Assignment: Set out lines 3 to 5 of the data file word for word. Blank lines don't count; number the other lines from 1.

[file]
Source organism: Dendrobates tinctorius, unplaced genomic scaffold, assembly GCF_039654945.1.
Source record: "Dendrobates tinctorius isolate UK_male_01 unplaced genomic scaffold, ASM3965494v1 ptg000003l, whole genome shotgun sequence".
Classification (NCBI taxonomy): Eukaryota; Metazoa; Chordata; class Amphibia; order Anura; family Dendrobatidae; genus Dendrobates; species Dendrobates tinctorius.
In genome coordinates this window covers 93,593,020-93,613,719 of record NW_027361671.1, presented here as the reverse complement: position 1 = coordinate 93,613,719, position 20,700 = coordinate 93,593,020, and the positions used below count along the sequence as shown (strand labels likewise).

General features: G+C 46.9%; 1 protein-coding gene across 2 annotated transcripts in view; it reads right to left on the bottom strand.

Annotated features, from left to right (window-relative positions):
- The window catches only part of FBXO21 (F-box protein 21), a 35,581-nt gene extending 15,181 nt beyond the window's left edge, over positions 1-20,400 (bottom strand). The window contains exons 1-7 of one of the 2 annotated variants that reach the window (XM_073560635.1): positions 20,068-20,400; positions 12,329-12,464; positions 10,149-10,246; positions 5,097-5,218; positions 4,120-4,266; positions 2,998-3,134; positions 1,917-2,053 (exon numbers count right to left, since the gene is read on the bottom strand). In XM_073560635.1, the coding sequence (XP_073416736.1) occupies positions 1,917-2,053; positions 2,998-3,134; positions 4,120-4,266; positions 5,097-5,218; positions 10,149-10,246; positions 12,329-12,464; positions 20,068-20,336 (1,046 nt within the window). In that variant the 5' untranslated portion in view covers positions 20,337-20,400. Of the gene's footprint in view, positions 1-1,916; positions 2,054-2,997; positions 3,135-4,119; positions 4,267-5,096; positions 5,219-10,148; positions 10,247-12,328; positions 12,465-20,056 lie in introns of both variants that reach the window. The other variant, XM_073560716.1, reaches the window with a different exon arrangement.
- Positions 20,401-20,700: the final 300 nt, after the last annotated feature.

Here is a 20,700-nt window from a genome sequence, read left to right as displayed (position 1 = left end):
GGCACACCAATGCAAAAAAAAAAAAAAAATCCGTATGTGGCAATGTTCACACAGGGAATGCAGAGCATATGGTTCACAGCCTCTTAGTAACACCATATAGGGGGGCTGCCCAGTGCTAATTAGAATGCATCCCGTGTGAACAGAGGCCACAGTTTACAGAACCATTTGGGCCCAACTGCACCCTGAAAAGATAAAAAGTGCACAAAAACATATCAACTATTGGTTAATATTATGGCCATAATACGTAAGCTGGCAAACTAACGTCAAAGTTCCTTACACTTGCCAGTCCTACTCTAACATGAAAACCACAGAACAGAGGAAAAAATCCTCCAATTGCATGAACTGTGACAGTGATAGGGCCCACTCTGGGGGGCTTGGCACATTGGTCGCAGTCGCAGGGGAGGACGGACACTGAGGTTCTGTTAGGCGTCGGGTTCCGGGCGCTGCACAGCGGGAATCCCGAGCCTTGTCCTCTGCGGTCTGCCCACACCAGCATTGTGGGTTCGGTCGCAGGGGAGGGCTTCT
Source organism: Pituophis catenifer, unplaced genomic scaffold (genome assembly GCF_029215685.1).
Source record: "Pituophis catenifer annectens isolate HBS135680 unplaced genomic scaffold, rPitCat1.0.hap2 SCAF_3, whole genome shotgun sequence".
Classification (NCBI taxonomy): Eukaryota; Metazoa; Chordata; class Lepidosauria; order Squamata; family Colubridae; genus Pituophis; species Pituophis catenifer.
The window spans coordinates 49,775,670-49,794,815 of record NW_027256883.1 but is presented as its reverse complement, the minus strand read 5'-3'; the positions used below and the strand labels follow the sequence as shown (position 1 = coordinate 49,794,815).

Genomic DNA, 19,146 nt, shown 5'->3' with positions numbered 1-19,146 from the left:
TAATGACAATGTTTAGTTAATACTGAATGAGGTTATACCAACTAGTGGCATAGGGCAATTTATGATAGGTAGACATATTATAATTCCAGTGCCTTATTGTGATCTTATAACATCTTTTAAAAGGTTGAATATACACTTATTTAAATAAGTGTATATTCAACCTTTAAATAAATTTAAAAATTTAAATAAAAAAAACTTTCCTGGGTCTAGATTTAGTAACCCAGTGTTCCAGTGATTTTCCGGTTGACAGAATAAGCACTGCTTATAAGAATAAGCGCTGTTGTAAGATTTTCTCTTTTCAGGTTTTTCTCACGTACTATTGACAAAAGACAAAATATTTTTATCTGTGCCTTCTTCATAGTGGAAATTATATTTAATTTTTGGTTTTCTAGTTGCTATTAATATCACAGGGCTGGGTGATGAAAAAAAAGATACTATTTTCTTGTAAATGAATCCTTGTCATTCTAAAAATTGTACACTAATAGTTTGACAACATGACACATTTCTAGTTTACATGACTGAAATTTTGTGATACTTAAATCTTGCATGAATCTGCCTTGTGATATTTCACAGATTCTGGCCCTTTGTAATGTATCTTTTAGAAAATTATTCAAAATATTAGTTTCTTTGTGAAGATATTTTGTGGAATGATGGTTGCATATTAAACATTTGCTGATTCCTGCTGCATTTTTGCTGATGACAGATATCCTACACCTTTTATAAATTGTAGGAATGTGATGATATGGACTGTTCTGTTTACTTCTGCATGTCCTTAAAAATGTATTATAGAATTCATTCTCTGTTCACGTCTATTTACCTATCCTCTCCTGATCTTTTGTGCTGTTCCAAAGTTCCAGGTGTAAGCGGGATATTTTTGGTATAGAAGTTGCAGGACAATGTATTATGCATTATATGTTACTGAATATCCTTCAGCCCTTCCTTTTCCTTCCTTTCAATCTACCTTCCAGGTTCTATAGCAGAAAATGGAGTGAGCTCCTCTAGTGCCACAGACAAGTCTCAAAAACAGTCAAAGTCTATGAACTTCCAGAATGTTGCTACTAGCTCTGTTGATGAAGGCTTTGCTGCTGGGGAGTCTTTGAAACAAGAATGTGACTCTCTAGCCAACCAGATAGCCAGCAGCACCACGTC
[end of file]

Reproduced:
Classification (NCBI taxonomy): Eukaryota; Metazoa; Chordata; class Amphibia; order Anura; family Dendrobatidae; genus Dendrobates; species Dendrobates tinctorius.
In genome coordinates this window covers 93,593,020-93,613,719 of record NW_027361671.1, presented here as the reverse complement: position 1 = coordinate 93,613,719, position 20,700 = coordinate 93,593,020, and the positions used below count along the sequence as shown (strand labels likewise).

General features: G+C 46.9%; 1 protein-coding gene across 2 annotated transcripts in view; it reads right to left on the bottom strand.